A Late Victorian Reverse Glass Sign Written Advertising Mirror c.1870-80

Origin: English
Period: Late Victorian
Provenance: Unknown
Date: c.1870-80
Height: 24.25”
Width: 17”
Depth: 1.5” (in frame)

The wonderfully decorative high Victorian reverse glass painted signwritten advertising mirror for Neale, Gilder, Signwriter & General Decorator, the script painted on banners in vivid coral reds and golds with black and electric blue highlights, to a plum coloured ground, in its original ebonised frame, and surviving from the third quarter of nineteenth century England.

This mirror, presented in its original ebonised frame, is in superb original condition and has wear to the frame and flecked losses to the paint, as pictured. The original backboards remain in place and she proves sturdy and heavy.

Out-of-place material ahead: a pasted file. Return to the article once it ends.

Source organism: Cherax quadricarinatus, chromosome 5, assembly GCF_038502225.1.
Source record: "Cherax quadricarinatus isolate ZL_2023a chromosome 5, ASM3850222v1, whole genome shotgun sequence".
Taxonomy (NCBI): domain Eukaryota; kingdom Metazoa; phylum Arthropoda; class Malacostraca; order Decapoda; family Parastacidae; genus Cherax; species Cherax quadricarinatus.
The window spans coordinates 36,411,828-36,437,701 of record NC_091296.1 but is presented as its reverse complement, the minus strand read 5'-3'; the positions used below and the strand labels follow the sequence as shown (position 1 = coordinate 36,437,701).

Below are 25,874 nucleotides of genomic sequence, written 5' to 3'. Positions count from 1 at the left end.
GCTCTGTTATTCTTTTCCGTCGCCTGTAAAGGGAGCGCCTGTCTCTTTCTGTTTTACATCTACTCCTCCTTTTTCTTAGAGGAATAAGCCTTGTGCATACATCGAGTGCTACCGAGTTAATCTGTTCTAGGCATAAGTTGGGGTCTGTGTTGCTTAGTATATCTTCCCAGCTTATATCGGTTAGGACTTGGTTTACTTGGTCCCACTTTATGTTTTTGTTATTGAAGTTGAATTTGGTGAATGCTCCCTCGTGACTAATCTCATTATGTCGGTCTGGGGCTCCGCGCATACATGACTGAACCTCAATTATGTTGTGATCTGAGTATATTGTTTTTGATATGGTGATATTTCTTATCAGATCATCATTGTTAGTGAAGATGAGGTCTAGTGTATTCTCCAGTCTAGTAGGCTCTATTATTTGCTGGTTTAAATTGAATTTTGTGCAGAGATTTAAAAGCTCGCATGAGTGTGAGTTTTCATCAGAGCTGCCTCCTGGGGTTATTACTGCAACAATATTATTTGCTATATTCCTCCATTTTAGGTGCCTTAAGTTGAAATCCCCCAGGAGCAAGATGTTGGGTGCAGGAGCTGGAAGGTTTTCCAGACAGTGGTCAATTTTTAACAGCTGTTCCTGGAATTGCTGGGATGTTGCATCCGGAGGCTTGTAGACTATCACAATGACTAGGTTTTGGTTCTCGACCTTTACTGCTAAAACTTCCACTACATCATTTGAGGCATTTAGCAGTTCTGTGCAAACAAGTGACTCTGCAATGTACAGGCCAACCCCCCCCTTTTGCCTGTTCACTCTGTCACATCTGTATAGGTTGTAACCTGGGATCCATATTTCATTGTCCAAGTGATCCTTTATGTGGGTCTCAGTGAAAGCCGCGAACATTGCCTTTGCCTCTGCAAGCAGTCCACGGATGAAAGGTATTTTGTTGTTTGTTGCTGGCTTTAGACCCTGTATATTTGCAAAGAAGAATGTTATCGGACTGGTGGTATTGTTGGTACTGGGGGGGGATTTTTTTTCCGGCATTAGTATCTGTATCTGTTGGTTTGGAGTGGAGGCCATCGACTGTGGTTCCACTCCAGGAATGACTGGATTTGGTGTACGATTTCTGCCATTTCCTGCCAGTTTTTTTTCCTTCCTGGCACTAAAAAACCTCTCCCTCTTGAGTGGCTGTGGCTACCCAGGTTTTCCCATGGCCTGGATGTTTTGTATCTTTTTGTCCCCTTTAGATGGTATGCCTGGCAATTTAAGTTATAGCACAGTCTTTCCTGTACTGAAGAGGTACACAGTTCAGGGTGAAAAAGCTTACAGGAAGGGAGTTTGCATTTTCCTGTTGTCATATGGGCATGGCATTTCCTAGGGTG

The popularity of glass as a building material and for decoration in particular increased after the Great Exhibition of 1851, the centrepiece of which, the Crystal Palace, used glass with great extravagance. A technique known as ‘back-painting’ became popular in the 1870s and brought rich colour into play, as we see with this example. The style of the painting here is reminiscent of that of the circus and fairground painting of the time and it is probable Mr Neale worked within that trade too.

Paintings which have been reverse painted on glass have the picture or information painted on the back of the glass so that it can be seen the correct way round from the front and is protected by the glass. It is a technique that has been used for portrait and landscape paintings which were then framed, for advertisements often on mirrors such as this, and for decorating the inside of bottles.

A rare survivor; they just don’t come more original than this.